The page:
Besides, according to the Bureau of Labor Statistics, a typical worker holds a job for just four years. So, when it comes time to buy a house, there is little value in getting something close to a rail station. After all, most jobs can’t be accessed from one (try, for example, taking the T from Medway to the Westborough Technology Park – it can’t be done). And even if your current job happens to be downtown, the odds are that your next job will be elsewhere.

There’s more. Commuter rail is skewed toward serving the affluent. Unlike buses or subways, rail largely connects well-off suburbanites to downtown jobs in high-paid fields such as finance and law. Moreover, new rail stations have a trivial effect on automobile use, meaning they do little to help the environment. (In fact, according to the MBTA’s own data, commuter rail – which relies on diesel-powered trains – often increases the emissions of nitrogen oxides, which can contribute to the formation of smog.) And travel by rail is not as inexpensive as its advocates would have you believe. If you own a car already, the cost of driving may actually be cheaper.

Yet, what’s the alternative? More cars? Perhaps. As Beaton’s study points out, back before widespread adoption of the automobile, rail stations were popular places for development. But cars changed the ways we live and work. Employers began to locate outside of cities, where land was cheap. People moved to the suburbs, lured by the prospect of owning their own plot of land. Today, even with high gas prices and crowded roads, people love the privacy, comfort, and extraordinary freedom they get from their automobiles.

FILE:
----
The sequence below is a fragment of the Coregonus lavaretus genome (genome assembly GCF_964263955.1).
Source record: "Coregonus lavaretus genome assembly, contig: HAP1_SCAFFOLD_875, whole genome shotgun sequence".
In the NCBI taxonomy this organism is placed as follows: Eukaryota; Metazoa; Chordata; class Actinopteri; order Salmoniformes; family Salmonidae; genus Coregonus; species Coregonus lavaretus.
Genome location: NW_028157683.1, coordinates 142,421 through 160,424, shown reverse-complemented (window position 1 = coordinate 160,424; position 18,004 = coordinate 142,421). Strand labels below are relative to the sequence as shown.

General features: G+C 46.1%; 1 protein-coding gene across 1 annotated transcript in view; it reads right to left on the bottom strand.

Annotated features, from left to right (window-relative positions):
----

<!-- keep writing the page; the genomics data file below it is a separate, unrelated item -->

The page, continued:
Can we put the genie back in the bottle? I doubt it. And if that’s the case, rather than fruitlessly trying to get people out of their cars, perhaps we should simply concede the battle and make the best of it. Encourage carpooling and hybrids, raise fuel standards, introduce congestion pricing on toll roads, and (I know this makes some gasp) expand our highway system. But more commuter rail? That’s just a train in vain.

Tom Keane, a Boston-based freelance writer, contributes regularly to the Globe Magazine. E-mail him at

(thanks to Cities On A Hill for the pointers)


At 9:02 PM, January 07, 2007, Anonymous Anonymous said...

Adding to the Galveston rail support I want to add a couple more thoughts and details. As opposed to most cities Galveston's employment hubs are county offices, downtown and UTMB. All 3 of these locations are within a few blocks of existing rail lines. Also include the cruise terminals. All commuters into Galveston must travel I-45. The existing rail along highway 3 travels through virtually all the cities along I-45 in Galveston county and Clear Lake.

As poor and slow as it is the trolley travels within a block or two of the existing rail yards and connects them to UTMB and to some locations along the seawall. Landry's already runs free shuttles to take you from the Strand to their establishments along the seawall (at least it did a few months ago).